I just listened to XYZ talking about "How Universal Is the Idea of Numbers?", and bashing the concept as an accidental historical artifact. He suggested that totally different computational primitives could exist, that are sometimes more useful than numbers.
Modern CPUs provide efficient "circuit-parallel" primitives for addition, subtraction, multiplication, division, square-root, and inverse-square-root. I believe those are all contained in TC0. The primitives provided by modern CPUs also include address logic (multiplexer-circuits), which I believe are contained in AC0. The arithmetic primitives are actually also useful for address logic related tasks (and related data structures), at least to a certain extent.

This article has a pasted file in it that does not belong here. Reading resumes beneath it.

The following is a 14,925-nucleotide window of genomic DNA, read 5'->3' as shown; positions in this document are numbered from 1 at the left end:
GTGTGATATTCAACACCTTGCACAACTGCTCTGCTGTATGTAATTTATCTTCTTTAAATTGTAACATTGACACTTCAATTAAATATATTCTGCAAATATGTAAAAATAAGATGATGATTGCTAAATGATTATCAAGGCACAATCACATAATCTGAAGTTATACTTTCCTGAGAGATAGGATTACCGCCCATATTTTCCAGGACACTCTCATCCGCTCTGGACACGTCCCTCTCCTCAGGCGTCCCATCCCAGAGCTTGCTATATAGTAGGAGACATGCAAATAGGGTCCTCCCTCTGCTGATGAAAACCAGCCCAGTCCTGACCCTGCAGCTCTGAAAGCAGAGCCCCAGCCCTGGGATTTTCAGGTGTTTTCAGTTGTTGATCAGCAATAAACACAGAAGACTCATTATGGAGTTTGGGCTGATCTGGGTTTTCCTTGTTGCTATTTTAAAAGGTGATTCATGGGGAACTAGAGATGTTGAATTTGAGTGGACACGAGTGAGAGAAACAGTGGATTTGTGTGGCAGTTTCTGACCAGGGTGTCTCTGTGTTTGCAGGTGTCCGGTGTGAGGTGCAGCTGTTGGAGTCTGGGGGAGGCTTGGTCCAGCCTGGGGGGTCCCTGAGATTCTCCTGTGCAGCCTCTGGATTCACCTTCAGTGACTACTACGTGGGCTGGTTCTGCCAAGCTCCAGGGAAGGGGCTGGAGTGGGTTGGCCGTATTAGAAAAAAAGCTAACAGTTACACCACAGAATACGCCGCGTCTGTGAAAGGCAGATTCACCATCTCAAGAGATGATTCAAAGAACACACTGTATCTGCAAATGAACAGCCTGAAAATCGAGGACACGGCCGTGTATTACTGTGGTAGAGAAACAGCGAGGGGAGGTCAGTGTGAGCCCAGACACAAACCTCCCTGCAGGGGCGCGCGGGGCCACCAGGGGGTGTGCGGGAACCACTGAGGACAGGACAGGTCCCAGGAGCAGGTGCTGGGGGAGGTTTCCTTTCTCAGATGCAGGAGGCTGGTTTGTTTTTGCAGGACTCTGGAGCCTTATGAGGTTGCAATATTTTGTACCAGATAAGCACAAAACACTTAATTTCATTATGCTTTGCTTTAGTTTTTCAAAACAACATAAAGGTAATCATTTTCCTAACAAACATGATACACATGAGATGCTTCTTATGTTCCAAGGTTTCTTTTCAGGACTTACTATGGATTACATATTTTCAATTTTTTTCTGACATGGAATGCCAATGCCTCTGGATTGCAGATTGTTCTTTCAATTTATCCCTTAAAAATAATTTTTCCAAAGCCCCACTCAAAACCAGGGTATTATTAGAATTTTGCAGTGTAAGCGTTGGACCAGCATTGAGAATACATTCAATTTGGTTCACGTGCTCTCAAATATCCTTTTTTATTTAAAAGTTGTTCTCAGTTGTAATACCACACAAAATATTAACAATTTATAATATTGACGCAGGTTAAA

Assuming that those totally different computational primitives conjectured by XYZ really exist, how plausible is it that they are actually contained in TC0 (or NC1), such that it would have been possible for modern CPUs to provide them as "useful primitives"? (Maybe the multiplexer-circuits give some hint that there really could be such primitives, if we allow that the number of input bits can be totally different from the number of output bits.)